SMITHFIELD TOWNSHIP, Pa. -- 54 years ago on June 26, a massive explosion in Monroe County claimed the lives of six people.
The explosion was said to be so massive that it rattled homes miles away. Of the six who were killed, three were firefighters.
Tuesday night, they were remembered by current members of the company.
As the siren sounded shortly after 6 p.m., current members of the Marshalls Creek Volunteer Fire Company hung their heads and remembered the fateful morning of June 26, 1964.
"This is a part of the Marshalls Creek Fire Company history," said Assistant Fire Chief Eugene Berry. "Every department has its history. Some uneventful, others, massively eventful."
Just after 4 a.m. that day, Marshalls Creek Fire Company responded to a tractor-trailer fire on Route 209 just north of Marshalls Creek near East Stroudsburg. Shortly after their arrival, the trailer, which was carrying several tons of dynamite exploded, claiming the lives of three firefighters and three civilians.
"It would have looked like a moon crater," Berry added. "Like a crater on the moon is the way it's been described to me."
On the 50th anniversary of June 26, 1964, a monument was erected remembering Earl Miller, Leonard Mosier, and Edward Hines. Current members of the fire company say that every time they come to work, they remember the three men.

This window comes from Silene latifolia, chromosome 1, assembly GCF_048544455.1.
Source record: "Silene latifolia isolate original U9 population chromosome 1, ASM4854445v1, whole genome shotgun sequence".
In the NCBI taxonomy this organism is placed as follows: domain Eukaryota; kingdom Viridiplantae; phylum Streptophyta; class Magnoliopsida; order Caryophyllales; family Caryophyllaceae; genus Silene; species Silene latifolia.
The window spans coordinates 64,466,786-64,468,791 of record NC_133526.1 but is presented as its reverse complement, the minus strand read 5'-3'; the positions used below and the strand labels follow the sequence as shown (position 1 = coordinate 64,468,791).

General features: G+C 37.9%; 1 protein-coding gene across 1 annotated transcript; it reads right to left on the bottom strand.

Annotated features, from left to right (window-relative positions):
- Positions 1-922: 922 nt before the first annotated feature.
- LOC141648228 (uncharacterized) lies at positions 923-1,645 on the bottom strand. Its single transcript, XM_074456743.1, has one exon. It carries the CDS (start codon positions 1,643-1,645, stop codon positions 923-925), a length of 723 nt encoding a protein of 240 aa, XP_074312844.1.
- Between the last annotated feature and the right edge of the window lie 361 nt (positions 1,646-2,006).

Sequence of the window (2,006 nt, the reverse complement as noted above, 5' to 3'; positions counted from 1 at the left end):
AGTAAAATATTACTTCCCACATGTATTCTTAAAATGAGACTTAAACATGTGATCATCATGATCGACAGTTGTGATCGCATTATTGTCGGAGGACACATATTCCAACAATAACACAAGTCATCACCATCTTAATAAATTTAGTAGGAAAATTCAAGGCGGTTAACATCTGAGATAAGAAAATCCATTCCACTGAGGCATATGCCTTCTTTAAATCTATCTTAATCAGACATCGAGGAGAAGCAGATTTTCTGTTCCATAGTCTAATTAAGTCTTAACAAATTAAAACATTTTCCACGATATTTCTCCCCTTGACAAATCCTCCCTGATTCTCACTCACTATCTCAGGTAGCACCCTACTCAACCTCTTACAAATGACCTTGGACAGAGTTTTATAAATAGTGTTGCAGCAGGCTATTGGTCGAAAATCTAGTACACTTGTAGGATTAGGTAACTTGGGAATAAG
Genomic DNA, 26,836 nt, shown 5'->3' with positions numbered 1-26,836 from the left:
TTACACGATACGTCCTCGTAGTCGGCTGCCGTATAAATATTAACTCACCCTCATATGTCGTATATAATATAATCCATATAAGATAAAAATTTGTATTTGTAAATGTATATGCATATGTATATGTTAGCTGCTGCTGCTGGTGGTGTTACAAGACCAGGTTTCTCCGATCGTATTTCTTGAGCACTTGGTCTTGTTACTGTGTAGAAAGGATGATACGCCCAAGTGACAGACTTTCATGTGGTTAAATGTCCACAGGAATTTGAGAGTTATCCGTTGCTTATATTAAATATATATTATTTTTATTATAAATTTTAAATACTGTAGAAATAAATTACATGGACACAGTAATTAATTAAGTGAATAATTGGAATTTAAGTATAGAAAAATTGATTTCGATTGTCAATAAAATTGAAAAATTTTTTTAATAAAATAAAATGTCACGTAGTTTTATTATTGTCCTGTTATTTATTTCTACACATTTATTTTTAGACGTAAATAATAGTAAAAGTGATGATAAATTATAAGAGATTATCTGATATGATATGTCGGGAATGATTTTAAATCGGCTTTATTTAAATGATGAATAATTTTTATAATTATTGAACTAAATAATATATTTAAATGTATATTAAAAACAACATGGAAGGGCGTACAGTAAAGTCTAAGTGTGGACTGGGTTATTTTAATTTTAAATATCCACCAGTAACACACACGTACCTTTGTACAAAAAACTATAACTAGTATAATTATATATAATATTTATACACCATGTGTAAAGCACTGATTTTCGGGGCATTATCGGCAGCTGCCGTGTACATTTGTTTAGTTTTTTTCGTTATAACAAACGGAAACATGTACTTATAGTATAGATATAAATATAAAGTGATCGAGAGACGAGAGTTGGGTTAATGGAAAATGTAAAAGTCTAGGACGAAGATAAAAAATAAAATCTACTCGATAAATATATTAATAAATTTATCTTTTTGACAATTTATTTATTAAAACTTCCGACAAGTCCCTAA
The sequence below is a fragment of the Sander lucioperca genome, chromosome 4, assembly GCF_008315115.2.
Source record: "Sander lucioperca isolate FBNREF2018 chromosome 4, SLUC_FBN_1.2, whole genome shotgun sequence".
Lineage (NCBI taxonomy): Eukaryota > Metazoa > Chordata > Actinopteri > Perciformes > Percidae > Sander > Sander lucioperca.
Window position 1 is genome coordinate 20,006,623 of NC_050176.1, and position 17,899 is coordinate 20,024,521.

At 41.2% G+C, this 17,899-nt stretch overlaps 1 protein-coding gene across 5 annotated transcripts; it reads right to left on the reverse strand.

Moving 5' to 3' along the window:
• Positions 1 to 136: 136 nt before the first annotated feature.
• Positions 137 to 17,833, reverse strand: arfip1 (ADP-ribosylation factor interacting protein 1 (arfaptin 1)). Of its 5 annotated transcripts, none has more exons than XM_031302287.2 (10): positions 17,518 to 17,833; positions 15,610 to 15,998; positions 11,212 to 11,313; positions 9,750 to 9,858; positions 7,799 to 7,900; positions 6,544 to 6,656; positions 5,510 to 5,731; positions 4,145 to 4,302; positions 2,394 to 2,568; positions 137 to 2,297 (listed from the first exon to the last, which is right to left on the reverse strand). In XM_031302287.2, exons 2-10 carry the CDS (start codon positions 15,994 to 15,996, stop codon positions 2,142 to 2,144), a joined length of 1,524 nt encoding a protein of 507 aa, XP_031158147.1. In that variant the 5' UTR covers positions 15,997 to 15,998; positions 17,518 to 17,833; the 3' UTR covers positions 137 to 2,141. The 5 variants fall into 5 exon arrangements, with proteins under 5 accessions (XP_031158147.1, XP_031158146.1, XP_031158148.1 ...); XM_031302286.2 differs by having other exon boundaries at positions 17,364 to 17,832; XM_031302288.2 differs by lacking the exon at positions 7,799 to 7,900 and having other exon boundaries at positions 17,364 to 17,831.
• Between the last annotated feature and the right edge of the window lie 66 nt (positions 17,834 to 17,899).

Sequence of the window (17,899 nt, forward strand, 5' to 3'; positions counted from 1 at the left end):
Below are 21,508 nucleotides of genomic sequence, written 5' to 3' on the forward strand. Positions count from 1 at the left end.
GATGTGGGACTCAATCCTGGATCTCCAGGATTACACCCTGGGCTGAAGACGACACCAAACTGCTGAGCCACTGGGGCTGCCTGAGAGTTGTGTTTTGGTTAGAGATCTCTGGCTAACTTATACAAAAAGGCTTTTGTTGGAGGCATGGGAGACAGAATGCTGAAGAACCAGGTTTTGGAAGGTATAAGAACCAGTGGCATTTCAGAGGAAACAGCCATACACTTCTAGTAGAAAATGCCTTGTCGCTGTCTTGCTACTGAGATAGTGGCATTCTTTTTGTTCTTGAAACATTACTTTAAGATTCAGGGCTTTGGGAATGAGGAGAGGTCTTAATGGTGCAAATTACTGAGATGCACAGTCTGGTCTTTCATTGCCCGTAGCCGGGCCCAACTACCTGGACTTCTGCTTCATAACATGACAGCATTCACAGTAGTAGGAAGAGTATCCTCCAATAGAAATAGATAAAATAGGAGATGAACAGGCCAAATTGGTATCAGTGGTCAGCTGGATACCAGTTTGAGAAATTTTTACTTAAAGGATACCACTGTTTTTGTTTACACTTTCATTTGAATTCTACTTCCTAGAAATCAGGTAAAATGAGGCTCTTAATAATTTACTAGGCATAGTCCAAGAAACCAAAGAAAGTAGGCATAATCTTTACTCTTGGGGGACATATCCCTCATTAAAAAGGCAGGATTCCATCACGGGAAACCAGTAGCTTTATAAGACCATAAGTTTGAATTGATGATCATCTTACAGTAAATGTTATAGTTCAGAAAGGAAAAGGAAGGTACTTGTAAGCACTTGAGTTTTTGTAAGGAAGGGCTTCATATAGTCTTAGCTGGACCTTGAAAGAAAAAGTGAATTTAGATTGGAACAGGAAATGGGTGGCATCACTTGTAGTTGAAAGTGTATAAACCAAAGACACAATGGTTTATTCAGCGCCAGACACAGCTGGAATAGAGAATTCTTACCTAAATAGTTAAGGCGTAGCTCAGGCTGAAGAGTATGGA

"Every call, anything that really has to do with a tractor-trailer, it's always kind of in the back of your mind," fire chief, Joseph Luisi said. "You're always thinking about what they went through and what you can go through."
The tractor-trailer that exploded had no cargo markings on it, so the Marshalls Creek Fire Company had no idea what was inside because the driver fled the scene. the tragic incident forever changed the methods in how truck's carry cargo.
"It's a good thing that the markings came out of it because now it's mandatory," volunteer firefighter, Patrick Lapater said. "So, some good came out of the bad."
Reports from the time of the explosion state that a crater was formed that was 10 feet deep and 40 feet wide. The explosion also rocked a nearby reptile farm. Many exotic snakes got loose, while others were killed in the blast.